Over the past month, rumours have been intensifying that former World Champion Kimi Raikkonen will return to F1 in 2012 after an absence of two years. His most likely destination appears to be Williams, a team which once dominated the sport, but has since faded to mid-grid obscurity.
Comebacks are always risky, and this one would be no exception.
Raikkonen's story is one of unrealised potential. He walked away from his Formula One career in 2009 with one World Championship, 18 race wins, 16 pole positions and a staggering 35 fastest laps.
To call that a story of unrealised potential speaks volumes of how much talent the Finn actually had at his disposal.
After entering F1 with just 23 car races to his name in 2001, most fans could have picked him out as a future title-winner. He achieved this at last in his first season with Ferrari, 2007, having been let down more times than he'd care to remember by the McLaren he drove from 2002 to 2006.
In this early period of his career he was simply exceptional. He showed an ability at the very least equal to Fernando Alonso, a man still considered one of the world's best drivers and produced performances which marked him out as a man on the path to all-time greatness.
Question marks remained over his somewhat hyperactive private life, but his on-track performance silenced all but the most vociferous critics.
And then he won his title.
Raikkonen had, in the past, said he'd be more than happy with a single World Championship. Once he had it, his motivation seemed to evaporate.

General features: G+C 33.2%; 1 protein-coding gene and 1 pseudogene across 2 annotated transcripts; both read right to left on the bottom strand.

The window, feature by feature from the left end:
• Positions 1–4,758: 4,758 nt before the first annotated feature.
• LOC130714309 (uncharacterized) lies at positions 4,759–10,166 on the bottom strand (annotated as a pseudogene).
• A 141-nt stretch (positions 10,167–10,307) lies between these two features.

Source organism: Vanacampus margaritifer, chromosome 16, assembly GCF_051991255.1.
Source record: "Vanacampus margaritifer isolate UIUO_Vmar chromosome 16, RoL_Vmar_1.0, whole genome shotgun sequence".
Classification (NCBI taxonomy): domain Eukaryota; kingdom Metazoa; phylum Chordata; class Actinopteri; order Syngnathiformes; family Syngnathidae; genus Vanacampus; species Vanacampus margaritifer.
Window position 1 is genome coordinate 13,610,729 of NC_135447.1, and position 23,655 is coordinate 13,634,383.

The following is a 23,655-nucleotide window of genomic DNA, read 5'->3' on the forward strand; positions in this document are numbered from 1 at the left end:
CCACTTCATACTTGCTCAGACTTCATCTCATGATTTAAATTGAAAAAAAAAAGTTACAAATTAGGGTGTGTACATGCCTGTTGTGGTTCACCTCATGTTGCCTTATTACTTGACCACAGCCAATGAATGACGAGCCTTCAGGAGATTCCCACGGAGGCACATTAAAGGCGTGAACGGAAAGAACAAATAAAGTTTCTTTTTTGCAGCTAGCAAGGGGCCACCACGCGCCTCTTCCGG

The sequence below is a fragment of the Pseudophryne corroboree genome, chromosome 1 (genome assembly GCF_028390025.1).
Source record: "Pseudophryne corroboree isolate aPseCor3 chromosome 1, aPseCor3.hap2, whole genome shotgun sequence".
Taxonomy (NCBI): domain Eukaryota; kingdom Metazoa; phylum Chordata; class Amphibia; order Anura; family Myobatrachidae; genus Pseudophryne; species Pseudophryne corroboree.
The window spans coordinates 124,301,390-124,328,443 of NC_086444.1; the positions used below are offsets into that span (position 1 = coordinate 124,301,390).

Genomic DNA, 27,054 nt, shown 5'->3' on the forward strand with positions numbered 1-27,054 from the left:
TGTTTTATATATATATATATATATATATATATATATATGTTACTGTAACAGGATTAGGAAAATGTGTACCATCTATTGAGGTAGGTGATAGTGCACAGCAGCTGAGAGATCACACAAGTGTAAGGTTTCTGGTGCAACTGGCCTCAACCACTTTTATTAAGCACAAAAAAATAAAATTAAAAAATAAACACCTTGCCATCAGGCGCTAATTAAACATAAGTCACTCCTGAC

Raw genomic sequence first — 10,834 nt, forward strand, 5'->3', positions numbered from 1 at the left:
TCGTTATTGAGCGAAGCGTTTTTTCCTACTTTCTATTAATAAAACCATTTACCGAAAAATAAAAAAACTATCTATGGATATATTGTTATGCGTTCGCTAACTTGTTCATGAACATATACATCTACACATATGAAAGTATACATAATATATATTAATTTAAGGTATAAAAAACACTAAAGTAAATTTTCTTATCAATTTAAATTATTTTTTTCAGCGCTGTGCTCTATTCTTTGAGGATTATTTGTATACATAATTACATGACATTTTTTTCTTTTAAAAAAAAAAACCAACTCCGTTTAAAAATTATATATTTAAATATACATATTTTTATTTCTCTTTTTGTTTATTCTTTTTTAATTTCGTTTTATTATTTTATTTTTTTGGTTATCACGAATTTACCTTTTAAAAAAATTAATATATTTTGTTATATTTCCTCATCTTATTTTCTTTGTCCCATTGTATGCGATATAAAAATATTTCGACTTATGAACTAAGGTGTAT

His performances became those of a lazy, uninterested driver seeing out the final years of a huge contract. He just didn't care anymore, and it showed in his results. Seeing a man with such incredible skill driving as he did was perplexing and, most of all, terribly sad to watch.
When he left the sport in 2009, it was almost a relief for his fans.
So how successful a return would depend on which version of Kimi Raikkonen turns up to drive the car. The 'real' Kimi would drive the wheels off whatever car he was given and instantly turn the 3-way 'best in Formula One' debate into a foursome.
But if the lethargic, bone-idle Kimi climbs into a 2012 cockpit, it'll be an unmitigated disaster.
Much depends too on the quality of his machinery. He's certainly capable of driving a bad car faster than it should go, but no talent on Earth could have put the 2011 Williams within a country mile of the podium.
Raikkonen had the natural ability to earn a place alongside Schumacher, Senna and Clark as one of the greatest F1 drivers of all time. His off-track behaviour, attitude and lack of interest took this opportunity away, but he retains all the talent he was born with.
The Finn is still only 32, and if he wants it enough, he could certainly be World Champion again. Not in a Williams, but if he impresses in his first season back, doors will open for the following year.
So over to you Kimi—the ball's very firmly in your court.